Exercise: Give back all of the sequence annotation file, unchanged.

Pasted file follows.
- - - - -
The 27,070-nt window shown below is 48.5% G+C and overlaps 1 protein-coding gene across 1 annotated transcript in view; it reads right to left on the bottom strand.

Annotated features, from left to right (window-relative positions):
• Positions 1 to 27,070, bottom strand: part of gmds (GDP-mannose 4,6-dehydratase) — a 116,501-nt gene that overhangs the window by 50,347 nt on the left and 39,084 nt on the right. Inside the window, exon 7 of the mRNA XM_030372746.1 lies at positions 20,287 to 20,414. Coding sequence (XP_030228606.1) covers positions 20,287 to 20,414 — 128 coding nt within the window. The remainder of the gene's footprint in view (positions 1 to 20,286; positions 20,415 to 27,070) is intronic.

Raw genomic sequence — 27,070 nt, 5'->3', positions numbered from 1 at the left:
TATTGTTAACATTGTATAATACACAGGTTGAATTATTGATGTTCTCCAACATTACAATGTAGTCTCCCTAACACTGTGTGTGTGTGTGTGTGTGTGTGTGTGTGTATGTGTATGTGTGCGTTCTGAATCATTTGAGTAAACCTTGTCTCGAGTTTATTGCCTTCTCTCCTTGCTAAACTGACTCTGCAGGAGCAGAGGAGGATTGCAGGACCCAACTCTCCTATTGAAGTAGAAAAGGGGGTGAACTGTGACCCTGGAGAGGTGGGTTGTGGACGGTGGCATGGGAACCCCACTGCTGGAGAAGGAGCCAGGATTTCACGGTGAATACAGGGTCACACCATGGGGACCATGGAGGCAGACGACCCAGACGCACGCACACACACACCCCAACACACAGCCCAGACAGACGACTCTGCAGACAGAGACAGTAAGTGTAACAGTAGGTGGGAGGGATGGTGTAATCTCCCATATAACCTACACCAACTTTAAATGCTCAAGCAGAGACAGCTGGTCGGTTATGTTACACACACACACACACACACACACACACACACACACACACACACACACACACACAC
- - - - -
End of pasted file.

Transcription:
The 27,070-nt window shown below is 48.5% G+C and overlaps 1 protein-coding gene across 1 annotated transcript in view; it reads right to left on the bottom strand.

Annotated features, from left to right (window-relative positions):
• Positions 1 to 27,070, bottom strand: part of gmds (GDP-mannose 4,6-dehydratase) — a 116,501-nt gene that overhangs the window by 50,347 nt on the left and 39,084 nt on the right. Inside the window, exon 7 of the mRNA XM_030372746.1 lies at positions 20,287 to 20,414. Coding sequence (XP_030228606.1) covers positions 20,287 to 20,414 — 128 coding nt within the window. The remainder of the gene's footprint in view (positions 1 to 20,286; positions 20,415 to 27,070) is intronic.

Raw genomic sequence — 27,070 nt, 5'->3', positions numbered from 1 at the left:
TATTGTTAACATTGTATAATACACAGGTTGAATTATTGATGTTCTCCAACATTACAATGTAGTCTCCCTAACACTGTGTGTGTGTGTGTGTGTGTGTGTGTGTGTATGTGTATGTGTGCGTTCTGAATCATTTGAGTAAACCTTGTCTCGAGTTTATTGCCTTCTCTCCTTGCTAAACTGACTCTGCAGGAGCAGAGGAGGATTGCAGGACCCAACTCTCCTATTGAAGTAGAAAAGGGGGTGAACTGTGACCCTGGAGAGGTGGGTTGTGGACGGTGGCATGGGAACCCCACTGCTGGAGAAGGAGCCAGGATTTCACGGTGAATACAGGGTCACACCATGGGGACCATGGAGGCAGACGACCCAGACGCACGCACACACACACCCCAACACACAGCCCAGACAGACGACTCTGCAGACAGAGACAGTAAGTGTAACAGTAGGTGGGAGGGATGGTGTAATCTCCCATATAACCTACACCAACTTTAAATGCTCAAGCAGAGACAGCTGGTCGGTTATGTTACACACACACACACACACACACACACACACACACACACACACACACACACACACAC